Almost every evening the wind blows from the SSW during the spring and early summer in the Bay of La Paz Coromuel winds area a welcome and unique phenomenon of the La Paz area. These south-to-south west winds begin in the late spring and continue for most of the summer months. They generally begin to blow an hour or so before sunset and continue through the night till mid morning. These winds are created by the cool marine air from the Pacific side of the peninsula being drawn over the desert to the relatively warmer side of the Sea of Cortez.
The winds are noted from the Cerralvo Islands to Agua Verde and can be particularly strong in the San Lorenzo Channel. These cooler winds bring great relief to those residents of the La Paz area except for during the hottest months of September and August when the relative temperature difference between the two sides of the peninsula is not that great. The winds on the average blow 10-15kts maybe up to 40 mph at the strongest. Winds diminish as the Sea of Cortez warms and nighttime temperatures vary less dramatically. There are even more specific geographical effects.
The area at the northeast side of Bahia de La Paz seems to funnel hot air from the deserts into the Sea nearly year round. Playa Tecolote and Bahia Balandra experience SW winds nearly every night of the year. Although this can make anchoring more tenuous for cruisers, it also keeps the no-see-ums and other flying insects at 'bay'. The winds can make anchoring along the western side of Espiritu Santos a challenging experience as well. With only one anchorage, Partita well protected and Ensenada Grande somewhat protected other anchorages at the island can make for a long night. Anchorages like El Cardinal can point directly into the building Coromuels and 3' rollers reflect around the small area. Late in the spring many boaters choose to anchor on the north/east side of Partita after the threat of north winds has passed during the day. The name of these winds has an interesting history.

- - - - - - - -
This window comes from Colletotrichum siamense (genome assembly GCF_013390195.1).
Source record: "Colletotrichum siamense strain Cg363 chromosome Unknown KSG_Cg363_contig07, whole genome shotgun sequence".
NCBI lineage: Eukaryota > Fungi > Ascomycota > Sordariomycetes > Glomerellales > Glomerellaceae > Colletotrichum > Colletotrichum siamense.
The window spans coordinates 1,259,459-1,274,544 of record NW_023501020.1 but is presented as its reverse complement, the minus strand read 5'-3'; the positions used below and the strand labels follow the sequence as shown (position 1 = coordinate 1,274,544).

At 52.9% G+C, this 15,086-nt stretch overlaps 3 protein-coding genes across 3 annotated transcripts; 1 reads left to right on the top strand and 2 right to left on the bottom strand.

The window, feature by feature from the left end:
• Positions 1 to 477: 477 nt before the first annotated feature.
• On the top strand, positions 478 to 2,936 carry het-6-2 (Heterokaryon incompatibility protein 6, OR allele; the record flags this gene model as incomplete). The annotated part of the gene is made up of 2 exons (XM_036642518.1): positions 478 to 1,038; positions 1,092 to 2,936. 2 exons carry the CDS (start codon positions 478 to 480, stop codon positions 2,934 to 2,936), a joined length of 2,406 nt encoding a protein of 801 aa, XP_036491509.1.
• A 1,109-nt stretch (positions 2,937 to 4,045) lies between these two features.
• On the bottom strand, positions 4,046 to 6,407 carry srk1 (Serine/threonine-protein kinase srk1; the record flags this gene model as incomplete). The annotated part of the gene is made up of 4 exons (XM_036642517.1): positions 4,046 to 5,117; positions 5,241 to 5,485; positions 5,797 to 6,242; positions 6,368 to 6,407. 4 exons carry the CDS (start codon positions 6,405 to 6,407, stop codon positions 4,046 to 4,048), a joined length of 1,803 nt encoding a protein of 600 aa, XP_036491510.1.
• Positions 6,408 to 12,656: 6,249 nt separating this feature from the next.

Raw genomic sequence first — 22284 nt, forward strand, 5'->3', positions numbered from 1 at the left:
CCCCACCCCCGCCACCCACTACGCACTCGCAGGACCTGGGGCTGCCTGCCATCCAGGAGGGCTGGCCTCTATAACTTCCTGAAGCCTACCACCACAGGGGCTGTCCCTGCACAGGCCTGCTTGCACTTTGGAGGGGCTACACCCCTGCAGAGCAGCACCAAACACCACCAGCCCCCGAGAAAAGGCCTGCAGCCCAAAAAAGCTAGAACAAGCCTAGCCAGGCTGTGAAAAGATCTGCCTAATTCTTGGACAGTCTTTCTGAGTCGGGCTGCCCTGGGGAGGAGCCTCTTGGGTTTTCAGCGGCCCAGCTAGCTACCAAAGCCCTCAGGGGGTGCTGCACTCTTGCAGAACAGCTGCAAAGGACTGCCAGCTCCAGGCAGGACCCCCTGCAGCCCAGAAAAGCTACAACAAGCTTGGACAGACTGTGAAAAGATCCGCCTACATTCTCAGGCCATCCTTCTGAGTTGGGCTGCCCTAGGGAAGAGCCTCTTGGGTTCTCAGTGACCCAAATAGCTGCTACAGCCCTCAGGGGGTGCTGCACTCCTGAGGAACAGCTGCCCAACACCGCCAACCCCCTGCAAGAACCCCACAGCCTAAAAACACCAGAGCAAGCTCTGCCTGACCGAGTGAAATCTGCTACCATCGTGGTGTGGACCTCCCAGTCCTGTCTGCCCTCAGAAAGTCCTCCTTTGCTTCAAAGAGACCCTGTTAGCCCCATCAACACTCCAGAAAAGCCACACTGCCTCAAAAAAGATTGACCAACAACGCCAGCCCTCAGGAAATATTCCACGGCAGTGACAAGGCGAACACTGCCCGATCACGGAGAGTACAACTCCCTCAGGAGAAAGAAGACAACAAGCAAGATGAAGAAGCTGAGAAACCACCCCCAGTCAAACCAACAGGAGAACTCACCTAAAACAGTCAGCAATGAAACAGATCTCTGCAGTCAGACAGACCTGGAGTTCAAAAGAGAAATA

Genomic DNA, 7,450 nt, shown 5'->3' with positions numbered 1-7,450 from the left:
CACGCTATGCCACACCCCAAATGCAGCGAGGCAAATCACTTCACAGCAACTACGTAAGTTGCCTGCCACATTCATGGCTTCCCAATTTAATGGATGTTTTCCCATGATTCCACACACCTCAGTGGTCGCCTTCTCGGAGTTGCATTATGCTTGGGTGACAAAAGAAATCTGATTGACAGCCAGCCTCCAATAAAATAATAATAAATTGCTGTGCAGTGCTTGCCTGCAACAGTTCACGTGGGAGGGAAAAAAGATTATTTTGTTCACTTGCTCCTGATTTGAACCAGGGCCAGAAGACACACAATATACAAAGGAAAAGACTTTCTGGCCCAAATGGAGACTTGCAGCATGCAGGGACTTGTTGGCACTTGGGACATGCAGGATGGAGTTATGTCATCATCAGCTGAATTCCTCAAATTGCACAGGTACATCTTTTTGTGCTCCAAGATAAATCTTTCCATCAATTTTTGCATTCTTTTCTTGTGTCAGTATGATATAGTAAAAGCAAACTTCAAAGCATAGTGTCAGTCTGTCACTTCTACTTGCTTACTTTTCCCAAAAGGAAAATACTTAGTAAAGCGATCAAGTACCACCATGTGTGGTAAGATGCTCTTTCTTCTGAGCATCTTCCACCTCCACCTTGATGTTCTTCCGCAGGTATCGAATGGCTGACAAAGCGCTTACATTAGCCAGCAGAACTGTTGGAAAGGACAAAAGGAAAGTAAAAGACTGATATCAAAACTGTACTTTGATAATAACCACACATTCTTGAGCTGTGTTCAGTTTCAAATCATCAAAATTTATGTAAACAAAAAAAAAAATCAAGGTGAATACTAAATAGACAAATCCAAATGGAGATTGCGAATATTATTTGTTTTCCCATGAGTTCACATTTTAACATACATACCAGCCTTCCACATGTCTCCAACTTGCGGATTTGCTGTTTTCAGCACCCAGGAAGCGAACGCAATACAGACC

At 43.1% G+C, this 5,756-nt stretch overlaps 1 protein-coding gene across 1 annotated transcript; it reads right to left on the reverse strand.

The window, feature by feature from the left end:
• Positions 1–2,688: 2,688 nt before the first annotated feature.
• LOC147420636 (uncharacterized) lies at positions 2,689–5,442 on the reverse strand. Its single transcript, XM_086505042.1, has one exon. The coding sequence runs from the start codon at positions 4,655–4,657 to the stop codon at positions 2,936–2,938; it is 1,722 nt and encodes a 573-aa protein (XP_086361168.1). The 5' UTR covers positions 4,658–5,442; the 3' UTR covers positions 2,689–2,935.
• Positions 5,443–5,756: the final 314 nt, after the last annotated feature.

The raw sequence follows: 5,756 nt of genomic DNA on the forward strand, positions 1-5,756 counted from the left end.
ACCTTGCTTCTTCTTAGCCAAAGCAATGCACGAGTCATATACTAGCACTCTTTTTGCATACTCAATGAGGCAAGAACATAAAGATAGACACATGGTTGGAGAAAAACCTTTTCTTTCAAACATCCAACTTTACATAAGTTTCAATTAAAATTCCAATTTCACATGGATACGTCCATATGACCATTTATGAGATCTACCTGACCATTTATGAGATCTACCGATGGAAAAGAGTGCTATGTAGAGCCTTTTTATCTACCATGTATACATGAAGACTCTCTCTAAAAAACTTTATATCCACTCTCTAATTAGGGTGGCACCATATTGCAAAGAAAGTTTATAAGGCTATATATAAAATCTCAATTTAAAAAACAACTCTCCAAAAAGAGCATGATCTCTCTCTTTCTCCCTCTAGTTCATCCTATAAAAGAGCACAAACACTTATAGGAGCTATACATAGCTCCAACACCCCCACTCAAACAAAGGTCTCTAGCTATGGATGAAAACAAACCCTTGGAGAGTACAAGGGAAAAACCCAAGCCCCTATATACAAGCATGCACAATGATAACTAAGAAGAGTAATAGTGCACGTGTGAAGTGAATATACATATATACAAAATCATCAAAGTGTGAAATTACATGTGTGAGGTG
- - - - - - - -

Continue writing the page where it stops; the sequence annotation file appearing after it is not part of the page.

There are many stories of how this consistent wind was used by the English pirates to attack Spanish trade in The Sea. The winds are named for the Lord Protectorate of England, who issued many letters of Marquee for privateers in the region. Another version is that the pirates used these winds to escape the Bay with the stolen pearls from the resident Indians that lived around the bay (yes, La Paz had real pearls but that is another story. In any case, most of the stories include the English and pirate of some sort, even though when researching this subject there was no evidence English ships of that era made it this far north in the Sea. Whatever is the truth concerning the naming of these winds may be augured they definitely exist and are very consistent and regular.
If you are a sailor and plan your trip to the islands right you can sail downwind to the islands in the early morning or late evening hours and return with the north-northwest wind at your back in the mid day! One of the tricks I have learned over the years is to keep an eye on the land behind La Paz if you are sailing in, in the late afternoon. Many times you will see a substantial dust cloud behind the city in the desert which is a sign the winds are coming in the next half hour to an hour and that not only will the direction change but the speed will increase dramatically. Happy sailing and stay cool thanks to the Coromuel.